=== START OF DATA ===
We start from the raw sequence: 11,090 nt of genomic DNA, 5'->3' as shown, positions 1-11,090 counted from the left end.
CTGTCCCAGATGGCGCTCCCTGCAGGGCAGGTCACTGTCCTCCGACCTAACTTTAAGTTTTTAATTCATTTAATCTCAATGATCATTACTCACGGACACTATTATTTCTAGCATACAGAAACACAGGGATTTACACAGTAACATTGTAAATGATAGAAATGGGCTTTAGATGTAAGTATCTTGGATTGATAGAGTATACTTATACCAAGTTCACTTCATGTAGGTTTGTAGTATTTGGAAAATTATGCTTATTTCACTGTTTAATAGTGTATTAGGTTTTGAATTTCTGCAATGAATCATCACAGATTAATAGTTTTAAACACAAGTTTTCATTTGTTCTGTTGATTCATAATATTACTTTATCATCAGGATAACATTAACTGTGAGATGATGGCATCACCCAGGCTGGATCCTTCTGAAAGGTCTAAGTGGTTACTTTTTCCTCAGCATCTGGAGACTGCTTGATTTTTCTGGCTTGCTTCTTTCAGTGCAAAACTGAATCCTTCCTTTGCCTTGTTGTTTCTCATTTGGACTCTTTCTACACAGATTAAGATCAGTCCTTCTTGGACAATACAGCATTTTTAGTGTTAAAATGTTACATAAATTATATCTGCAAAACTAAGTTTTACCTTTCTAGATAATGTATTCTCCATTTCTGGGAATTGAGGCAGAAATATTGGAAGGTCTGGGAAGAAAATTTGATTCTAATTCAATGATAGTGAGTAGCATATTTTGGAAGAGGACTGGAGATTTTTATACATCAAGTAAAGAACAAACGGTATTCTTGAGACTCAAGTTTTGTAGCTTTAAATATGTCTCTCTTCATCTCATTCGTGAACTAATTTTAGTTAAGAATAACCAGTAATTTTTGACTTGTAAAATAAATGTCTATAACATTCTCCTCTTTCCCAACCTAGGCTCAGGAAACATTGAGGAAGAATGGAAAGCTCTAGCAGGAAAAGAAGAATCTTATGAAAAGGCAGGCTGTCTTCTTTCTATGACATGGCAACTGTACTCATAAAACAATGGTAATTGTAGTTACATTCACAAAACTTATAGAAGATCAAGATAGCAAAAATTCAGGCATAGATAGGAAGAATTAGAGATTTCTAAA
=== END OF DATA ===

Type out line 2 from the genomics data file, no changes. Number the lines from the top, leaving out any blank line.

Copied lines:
CTGTCCCAGATGGCGCTCCCTGCAGGGCAGGTCACTGTCCTCCGACCTAACTTTAAGTTTTTAATTCATTTAATCTCAATGATCATTACTCACGGACACTATTATTTCTAGCATACAGAAACACAGGGATTTACACAGTAACATTGTAAATGATAGAAATGGGCTTTAGATGTAAGTATCTTGGATTGATAGAGTATACTTATACCAAGTTCACTTCATGTAGGTTTGTAGTATTTGGAAAATTATGCTTATTTCACTGTTTAATAGTGTATTAGGTTTTGAATTTCTGCAATGAATCATCACAGATTAATAGTTTTAAACACAAGTTTTCATTTGTTCTGTTGATTCATAATATTACTTTATCATCAGGATAACATTAACTGTGAGATGATGGCATCACCCAGGCTGGATCCTTCTGAAAGGTCTAAGTGGTTACTTTTTCCTCAGCATCTGGAGACTGCTTGATTTTTCTGGCTTGCTTCTTTCAGTGCAAAACTGAATCCTTCCTTTGCCTTGTTGTTTCTCATTTGGACTCTTTCTACACAGATTAAGATCAGTCCTTCTTGGACAATACAGCATTTTTAGTGTTAAAATGTTACATAAATTATATCTGCAAAACTAAGTTTTACCTTTCTAGATAATGTATTCTCCATTTCTGGGAATTGAGGCAGAAATATTGGAAGGTCTGGGAAGAAAATTTGATTCTAATTCAATGATAGTGAGTAGCATATTTTGGAAGAGGACTGGAGATTTTTATACATCAAGTAAAGAACAAACGGTATTCTTGAGACTCAAGTTTTGTAGCTTTAAATATGTCTCTCTTCATCTCATTCGTGAACTAATTTTAGTTAAGAATAACCAGTAATTTTTGACTTGTAAAATAAATGTCTATAACATTCTCCTCTTTCCCAACCTAGGCTCAGGAAACATTGAGGAAGAATGGAAAGCTCTAGCAGGAAAAGAAGAATCTTATGAAAAGGCAGGCTGTCTTCTTTCTATGACATGGCAACTGTACTCATAAAACAATGGTAATTGTAGTTACATTCACAAAACTTATAGAAGATCAAGATAGCAAAAATTCAGGCATAGATAGGAAGAATTAGAGATTTCTAAA